Anderson and Reichek created their own pictorial vocabularies: Anderson employed his unique version of the “line-circle-dot” calligraphic language taught to him by Gordon Onslow Ford; and Reichek developed a symbolic language inspired by the I-Ching, the Kabbalah, and universal myths and biblical stories, to be a part of and partner of creation. Both Anderson and Reichek painted patterns and symbols intended to elicit a personal experience in the viewer to complete their work. Anderson painted representations of his inner world through (in Jung’s term) his Radiant Self, “relying on the viewer to perceive the amount of energy and depth of insight with which it was painted, depending on the openness of the observer.”3 Beattie, an amateur astronomer who built his own telescope and ground his own lenses, sought to depict, in a style he called “abstract realism,” the far reaches of deep space. Recognizing the power of delving into his imagination, he painted from his mind’s eye to create images of other, potential worlds for his viewers. Among the artists, Worden and Hunter Groat were selftaught in the visual arts. Worden, educated as a mathematician, stayed true to Beat aesthetics as he made work in collage with imagery sometimes focused on scientific subjects—technology and astronomy. Hunter Groat, having had three careers in the arts, as a dancer, a calligrapher, and an abstract painter, found the flow of her unconscious states to be her muse in each endeavor. These five artists were pioneers in the art of the spiritual, the psychological, and the physics of space and time. They sought to expand their connection with nature and themselves and, ultimately, to understand
PAUL BEATTIE. STRUCTURED SPACE. 1984. Acrylic on masonite, 48 x 48 inches. their place in the universe. They developed their art practices with reference to philosophical and spiritual contexts, and they endeavored to make art that revealed their inner worlds. They sought to make their work on the edge, the avant-garde of their generation, participating in what could be thought of as the deep arts. Each of their oeuvres, in its entirety, could be considered as a single, ongoing and interrelated series— almost, in fact, as a single work that takes its place in the larger context of the universe. 1. Susan Landauer, The San Francisco School of Abstract Expressionism (Berkeley: University of California Press, 1996), 33–34. 2. Charles Miedzinski, “Doorways to Unknown and Infinite Depths,” in The Quest of the Inner-Worlds: Paintings by Gordon Onslow Ford (Berkeley: John F. Kennedy University, 1996), 28. 3. Fariba Bogzaran, Through the Light: An Exploration into Consciousness. Paintings by John Anderson, Richard Bowman, Lee Mullican, Gordon Onslow Ford (Berkeley, CA: John F. Kennedy University, 1997), 121.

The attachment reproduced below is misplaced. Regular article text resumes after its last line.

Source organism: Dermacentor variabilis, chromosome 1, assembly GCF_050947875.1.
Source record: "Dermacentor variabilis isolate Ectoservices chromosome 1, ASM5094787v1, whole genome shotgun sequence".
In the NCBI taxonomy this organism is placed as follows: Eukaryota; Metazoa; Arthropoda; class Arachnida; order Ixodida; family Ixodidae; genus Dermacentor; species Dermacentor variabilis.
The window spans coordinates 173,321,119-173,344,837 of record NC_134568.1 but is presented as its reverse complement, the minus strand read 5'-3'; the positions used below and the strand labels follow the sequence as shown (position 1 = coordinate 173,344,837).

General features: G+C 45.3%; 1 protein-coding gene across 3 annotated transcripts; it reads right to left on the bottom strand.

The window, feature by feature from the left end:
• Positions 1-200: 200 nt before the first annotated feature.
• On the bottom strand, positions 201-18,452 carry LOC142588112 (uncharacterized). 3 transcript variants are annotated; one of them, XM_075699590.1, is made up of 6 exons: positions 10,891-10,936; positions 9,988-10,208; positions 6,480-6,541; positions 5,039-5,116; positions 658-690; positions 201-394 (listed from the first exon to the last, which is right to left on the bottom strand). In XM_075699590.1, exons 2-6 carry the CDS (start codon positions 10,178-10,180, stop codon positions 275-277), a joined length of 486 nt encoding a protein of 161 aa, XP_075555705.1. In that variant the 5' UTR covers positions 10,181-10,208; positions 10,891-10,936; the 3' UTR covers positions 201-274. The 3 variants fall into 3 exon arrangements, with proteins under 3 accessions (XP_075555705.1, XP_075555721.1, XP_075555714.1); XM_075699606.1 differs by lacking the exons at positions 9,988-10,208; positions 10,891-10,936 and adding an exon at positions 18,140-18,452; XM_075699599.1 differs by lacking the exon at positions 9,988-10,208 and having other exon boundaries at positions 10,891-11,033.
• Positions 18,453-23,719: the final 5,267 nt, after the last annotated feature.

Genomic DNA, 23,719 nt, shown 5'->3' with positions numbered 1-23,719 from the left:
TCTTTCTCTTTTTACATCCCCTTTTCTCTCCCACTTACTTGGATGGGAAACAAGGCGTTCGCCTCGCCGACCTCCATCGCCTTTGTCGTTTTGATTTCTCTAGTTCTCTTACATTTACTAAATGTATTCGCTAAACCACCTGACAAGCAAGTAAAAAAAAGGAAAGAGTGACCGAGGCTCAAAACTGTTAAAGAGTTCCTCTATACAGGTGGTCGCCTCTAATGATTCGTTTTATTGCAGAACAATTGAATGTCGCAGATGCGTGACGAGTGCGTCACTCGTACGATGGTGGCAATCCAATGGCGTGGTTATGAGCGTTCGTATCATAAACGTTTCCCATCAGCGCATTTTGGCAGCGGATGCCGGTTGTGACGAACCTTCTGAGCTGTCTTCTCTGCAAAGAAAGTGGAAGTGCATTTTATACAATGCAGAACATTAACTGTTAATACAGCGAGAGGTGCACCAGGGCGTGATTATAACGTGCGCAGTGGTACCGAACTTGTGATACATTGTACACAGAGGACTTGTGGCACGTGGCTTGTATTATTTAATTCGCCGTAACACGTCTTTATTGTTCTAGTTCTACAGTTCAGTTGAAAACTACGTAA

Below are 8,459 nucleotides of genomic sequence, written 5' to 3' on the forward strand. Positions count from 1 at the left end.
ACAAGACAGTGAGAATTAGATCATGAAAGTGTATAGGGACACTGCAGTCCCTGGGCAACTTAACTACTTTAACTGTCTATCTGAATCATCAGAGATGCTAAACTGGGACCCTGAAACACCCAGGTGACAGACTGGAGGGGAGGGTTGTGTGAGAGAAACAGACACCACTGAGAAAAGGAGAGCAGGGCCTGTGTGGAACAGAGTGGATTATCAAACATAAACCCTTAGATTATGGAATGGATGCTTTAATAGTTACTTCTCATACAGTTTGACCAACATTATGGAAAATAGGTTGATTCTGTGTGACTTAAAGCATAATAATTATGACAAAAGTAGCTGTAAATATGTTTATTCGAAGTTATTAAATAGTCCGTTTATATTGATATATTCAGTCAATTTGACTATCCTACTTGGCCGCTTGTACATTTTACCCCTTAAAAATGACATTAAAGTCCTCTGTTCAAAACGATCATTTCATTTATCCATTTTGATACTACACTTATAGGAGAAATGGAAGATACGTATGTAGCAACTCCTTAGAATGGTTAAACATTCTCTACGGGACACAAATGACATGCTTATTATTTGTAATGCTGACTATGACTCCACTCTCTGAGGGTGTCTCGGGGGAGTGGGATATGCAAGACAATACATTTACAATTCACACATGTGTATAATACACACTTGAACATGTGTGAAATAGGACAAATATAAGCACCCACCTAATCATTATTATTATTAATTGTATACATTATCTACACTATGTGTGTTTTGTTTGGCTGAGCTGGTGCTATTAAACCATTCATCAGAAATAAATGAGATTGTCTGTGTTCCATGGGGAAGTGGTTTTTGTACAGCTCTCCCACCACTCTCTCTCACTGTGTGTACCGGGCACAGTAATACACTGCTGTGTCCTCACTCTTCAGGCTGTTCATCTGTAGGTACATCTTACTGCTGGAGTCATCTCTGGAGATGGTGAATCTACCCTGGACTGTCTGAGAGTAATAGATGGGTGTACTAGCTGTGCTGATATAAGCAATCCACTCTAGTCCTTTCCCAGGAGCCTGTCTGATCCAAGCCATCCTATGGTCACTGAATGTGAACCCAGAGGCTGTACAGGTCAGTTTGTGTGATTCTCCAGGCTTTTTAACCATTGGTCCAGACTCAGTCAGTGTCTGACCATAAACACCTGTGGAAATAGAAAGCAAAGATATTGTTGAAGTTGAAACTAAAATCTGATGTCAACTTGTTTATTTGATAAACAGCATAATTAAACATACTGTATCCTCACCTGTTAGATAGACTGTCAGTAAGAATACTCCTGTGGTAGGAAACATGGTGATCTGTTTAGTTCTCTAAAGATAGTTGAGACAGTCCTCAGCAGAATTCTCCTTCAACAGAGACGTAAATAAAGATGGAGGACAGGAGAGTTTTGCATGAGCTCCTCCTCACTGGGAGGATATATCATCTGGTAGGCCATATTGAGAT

PRIVATE PIONEERS George Melrod
iven the tumultuous social changes that were ongoing in San Francisco and the Bay Area in the second half of the 20th century, and the verdant, seductive beauty of the region—and of the North Bay landscape, in the particular—it might seem paradoxical that certain artists came here ultimately to look inward rather than outward. But from its founding, the Bay Area served as an oasis for seekers and mavericks, and that legacy helped define it after WWII as a Mecca for creative, out-of–box iconoclasts, for whom personal vision, spiritual yearning, and artistic endeavor would become fluidly entwined. Although none of them are well-known today, the quintet of artists featured in this exhibition are all noteworthy: individualists at the very least, and perhaps, in their own way, visionaries. Yet even in forging their own private worlds, their work derives obliquely from the region’s unique identity in the ’50s, ’60s, and ’70s as a counter-cultural bastion, where dialogues between psychology and spirituality, perception, nature and aesthetics, were embraced with fervency and rigor, and found expression in dynamic new forms. Amid the scene, unlikely mediums and disciplines intersected in all sorts of happenings—both social and professional. Abstract Expressionism was being questioned by figures such as Richard Diebenkorn and Elmer Bischoff, who challenged the movement’s rigid ban on representation, while Wallace